By Amy Silverman
By Olivia LaVecchia
By Monica Alonzo and Stephen Lemons
By Chris Parker
By Michael Lacey
By Weston Phippen
"There was an article in Java plugging the show, and it mentioned that there would be music there," Nelson says. "A bunch of breakdancers showed up, and it really set the mood. After that, almost everybody doing their thesis show had music involved in some way."
Harman credits the wrestling program--and especially Lee Roy Smith--for what he has accomplished on and off the mat. As a college wrestler, Smith himself was a national champion. But his toughest challenge may have been getting the hyperactive Harman to focus his energies in one area.
"This is Jake in a nutshell," Smith says, grabbing half a dozen baseball caps off a hat rack. He puts on each hat with all the brims pointing in different directions.
"My job was this," Smith says, taking off all the hats except for the one facing forward.
Harman got his degree last fall, and he is trying in some way to distance himself from the persona that thrived on violence. Yet he still considers the team his family, and the lessons learned on the mat will never be forgotten. He still works out with the team on occasion.
"Coach once told us that our wrestling meets should be a celebration, not a stressful event," Harman explains. "With all the hard work we do to prepare, we should celebrate by dismantling our opponent. The values and properties of wrestling are what I'm bringing to this show--a solid work ethic, perseverance, discipline.
"I wouldn't have the drive or confidence to do this if it wasn't for what I learned. I want this show to be a celebration."
Harman has been into music since he was 6 years old, sneaking out of Sunday school to play "Jingle Bells" on the church organ. As a teenager, he was the lead singer of a rock 'n' roll band that played in front of crowded bars.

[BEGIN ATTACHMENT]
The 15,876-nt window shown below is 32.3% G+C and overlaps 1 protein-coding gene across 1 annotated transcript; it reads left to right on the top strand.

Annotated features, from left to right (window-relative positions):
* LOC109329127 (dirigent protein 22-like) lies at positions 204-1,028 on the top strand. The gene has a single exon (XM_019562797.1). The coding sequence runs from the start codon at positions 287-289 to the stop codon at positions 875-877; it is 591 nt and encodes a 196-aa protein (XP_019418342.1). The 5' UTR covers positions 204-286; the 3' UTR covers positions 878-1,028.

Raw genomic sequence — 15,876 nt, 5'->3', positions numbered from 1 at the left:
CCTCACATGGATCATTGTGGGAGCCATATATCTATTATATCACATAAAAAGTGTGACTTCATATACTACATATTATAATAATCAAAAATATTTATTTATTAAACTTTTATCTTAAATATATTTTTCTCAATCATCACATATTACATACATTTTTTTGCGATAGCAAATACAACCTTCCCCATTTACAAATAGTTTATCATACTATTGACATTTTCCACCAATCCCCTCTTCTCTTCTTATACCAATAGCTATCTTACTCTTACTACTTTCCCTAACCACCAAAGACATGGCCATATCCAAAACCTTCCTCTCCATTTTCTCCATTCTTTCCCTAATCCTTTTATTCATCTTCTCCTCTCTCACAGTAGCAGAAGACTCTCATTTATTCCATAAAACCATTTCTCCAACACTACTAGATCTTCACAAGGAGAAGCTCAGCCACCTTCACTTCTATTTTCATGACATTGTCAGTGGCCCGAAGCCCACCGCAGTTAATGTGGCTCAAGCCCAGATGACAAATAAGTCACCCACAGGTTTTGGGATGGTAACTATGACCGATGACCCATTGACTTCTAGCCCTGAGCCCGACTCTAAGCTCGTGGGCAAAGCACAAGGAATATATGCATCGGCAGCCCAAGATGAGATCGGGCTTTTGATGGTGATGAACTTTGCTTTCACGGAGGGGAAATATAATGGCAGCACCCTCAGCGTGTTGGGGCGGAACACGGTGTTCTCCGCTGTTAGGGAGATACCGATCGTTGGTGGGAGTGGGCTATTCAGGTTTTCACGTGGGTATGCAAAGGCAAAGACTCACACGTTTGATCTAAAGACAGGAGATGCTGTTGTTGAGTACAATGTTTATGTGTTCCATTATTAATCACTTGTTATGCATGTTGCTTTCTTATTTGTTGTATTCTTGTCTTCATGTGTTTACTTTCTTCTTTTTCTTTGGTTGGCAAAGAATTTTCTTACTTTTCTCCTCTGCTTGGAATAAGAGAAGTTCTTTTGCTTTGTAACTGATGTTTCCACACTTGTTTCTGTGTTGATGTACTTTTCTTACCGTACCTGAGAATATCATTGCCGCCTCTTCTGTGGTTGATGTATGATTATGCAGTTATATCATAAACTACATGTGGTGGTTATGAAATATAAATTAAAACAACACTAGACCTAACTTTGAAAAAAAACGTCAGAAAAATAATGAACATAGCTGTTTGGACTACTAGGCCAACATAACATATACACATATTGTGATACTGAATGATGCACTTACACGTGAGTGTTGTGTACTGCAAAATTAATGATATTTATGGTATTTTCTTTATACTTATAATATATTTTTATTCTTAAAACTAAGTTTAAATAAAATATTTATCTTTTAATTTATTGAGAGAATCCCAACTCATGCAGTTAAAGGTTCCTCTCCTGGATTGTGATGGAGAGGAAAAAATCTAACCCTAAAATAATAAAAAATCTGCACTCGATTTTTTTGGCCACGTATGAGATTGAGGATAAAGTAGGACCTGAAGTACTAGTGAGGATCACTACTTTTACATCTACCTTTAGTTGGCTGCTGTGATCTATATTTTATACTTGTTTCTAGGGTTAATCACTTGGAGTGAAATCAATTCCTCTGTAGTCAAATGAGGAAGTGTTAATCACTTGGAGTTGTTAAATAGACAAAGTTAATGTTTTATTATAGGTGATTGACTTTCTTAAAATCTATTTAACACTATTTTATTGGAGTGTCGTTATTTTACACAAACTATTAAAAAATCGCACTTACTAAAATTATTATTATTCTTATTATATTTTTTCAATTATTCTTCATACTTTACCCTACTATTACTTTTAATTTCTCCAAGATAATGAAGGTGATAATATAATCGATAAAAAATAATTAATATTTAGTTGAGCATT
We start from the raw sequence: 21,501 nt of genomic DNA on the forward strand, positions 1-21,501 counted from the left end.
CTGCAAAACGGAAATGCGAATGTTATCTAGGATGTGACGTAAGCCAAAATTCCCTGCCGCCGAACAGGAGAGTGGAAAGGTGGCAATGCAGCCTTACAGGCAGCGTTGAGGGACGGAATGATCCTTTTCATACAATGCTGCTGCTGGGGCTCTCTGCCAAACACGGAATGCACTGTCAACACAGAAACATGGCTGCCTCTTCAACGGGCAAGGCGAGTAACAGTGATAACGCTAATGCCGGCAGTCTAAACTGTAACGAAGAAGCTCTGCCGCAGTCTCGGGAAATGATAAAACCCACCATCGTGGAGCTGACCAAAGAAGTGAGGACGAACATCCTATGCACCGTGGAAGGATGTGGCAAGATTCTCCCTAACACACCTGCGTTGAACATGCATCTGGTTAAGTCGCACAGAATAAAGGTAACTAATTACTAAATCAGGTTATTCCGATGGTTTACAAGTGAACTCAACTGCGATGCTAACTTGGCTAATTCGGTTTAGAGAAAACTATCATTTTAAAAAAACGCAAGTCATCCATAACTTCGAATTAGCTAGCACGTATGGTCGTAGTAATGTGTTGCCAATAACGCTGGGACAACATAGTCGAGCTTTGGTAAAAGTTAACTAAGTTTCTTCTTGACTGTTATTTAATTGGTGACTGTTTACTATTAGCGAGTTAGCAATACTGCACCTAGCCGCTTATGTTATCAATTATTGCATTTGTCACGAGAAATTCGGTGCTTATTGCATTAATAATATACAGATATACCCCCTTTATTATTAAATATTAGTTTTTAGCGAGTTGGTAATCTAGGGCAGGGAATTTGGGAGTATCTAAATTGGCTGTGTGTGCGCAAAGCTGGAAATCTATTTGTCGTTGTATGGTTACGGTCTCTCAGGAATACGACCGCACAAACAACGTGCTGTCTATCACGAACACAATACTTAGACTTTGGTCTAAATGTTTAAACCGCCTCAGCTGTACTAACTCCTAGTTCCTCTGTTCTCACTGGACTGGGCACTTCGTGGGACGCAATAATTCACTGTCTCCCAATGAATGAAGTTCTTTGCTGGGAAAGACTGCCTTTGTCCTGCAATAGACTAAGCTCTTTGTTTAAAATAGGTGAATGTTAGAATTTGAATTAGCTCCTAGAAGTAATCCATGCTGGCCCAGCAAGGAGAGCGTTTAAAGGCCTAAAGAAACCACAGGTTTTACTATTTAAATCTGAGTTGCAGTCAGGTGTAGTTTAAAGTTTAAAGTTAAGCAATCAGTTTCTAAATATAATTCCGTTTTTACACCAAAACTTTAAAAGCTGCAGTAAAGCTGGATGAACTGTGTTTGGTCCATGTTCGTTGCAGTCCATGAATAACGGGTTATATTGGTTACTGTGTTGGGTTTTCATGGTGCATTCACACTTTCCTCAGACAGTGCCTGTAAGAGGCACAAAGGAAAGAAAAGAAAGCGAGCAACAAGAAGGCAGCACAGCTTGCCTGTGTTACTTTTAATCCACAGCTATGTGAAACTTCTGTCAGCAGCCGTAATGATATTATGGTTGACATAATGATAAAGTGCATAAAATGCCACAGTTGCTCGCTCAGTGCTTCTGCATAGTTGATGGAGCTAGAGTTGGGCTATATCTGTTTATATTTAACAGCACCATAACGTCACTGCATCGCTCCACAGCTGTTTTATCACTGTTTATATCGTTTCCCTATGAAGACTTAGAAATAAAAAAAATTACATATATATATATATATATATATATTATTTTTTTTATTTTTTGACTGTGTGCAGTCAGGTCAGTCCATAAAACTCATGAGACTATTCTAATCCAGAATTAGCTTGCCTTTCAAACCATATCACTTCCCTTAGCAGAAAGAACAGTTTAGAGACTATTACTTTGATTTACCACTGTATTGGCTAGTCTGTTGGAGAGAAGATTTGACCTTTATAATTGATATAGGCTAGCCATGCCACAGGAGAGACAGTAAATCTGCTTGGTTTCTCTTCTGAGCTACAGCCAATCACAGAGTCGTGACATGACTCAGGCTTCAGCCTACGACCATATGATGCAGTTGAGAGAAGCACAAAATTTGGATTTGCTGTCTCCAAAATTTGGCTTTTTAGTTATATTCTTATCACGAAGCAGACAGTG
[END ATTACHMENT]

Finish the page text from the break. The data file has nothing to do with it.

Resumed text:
At ASU, he hooked up with wrestling teammates Quinn Foster and David Douglas to form a hip-hop group called 3rdRail. Harman produced the tracks on his computer, and Foster and Douglas rapped over the beats when they did shows at BoJo's, a bar with a hip-hop night.
Making the computer-generated music is a process that Harman is still perfecting. He has no use for instruction manuals and prefers to learn by trial and error. As more computer programs become available, he's on a quest to absorb as much as he can.
"It's weird because the more advanced the technology gets, the more human it sounds," Harman says.
Harman sits in front of the computer in his room, downloading the song in his head into a program called Buzz. He has chosen the opening bass line from Led Zeppelin's "Dazed and Confused" as a building block. That intro loops through the speakers, and Harman verbally tests a beat.
Bom, ts ts, bom ts ts. Ba bom bom . . .
The keyboard is his instrument, translating his unintelligible noises into electronic harmony. After some minor adjustments to get the beats to flow smoothly, Harman's newest creation rattles walls and pisses off neighbors.
Only a bed and a pile of clothes are proof that these quarters are a bedroom. A thin strip of stained carpet is all that holds back the technological empire threatening to take over the room. Besides the computer, Harman has a Yamaha DX7 synthesizer, a turntable, a "piece of shit" Gemini mixer, an effects processor, a 16-channel Ramsa mixer, and various effects pedals.
"The best thing about all this equipment is it gives me total autonomy," says Harman. "I don't have to worry about a bunch of lazy band members never wanting to practice. I have an entire orchestra at my finger tips."
But producing music over the computer and then handing the tape over to Foster and Douglas left Harman feeling isolated.
"Playing in the hip-hop crew was fun, but there was no alteration of the music. I couldn't get a reaction from the crowd and then change the mood of the music to suit them," Harman says.
The chance to expand his music came when a promoter named T.J. asked 3rdRail to perform at a rave titled "Get the Hell Out of Dodge." Harman was a rookie to the rave scene, and he wondered if his music would fit.
"I think T.J. had a hard time filling out the bill because they weren't paying the DJs," Harman says. "But it seemed like it was going to be a music fest, so we figured, 'Why not do it?'"
Fear replaced his bravado when he took the stage at Dodge. Mainstream culture might view the hard-core ravers as a bit odd with their baggy jeans, spiked hair and penchant for sucking on pacifiers. But in blue jeans and a wrestling sweat shirt, it was Harman who was dressed like the freak at Dodge.
Fear turned to panic when Harman realized 3rdRail would follow Lego, the DJ who had provided the venue for the show.
"Lego was up there rocking the fucking house. The crowd was just wild," Harman says. "I'm setting up my computer, just hoping I have something to match the energy he's created. I was scared out of my mind."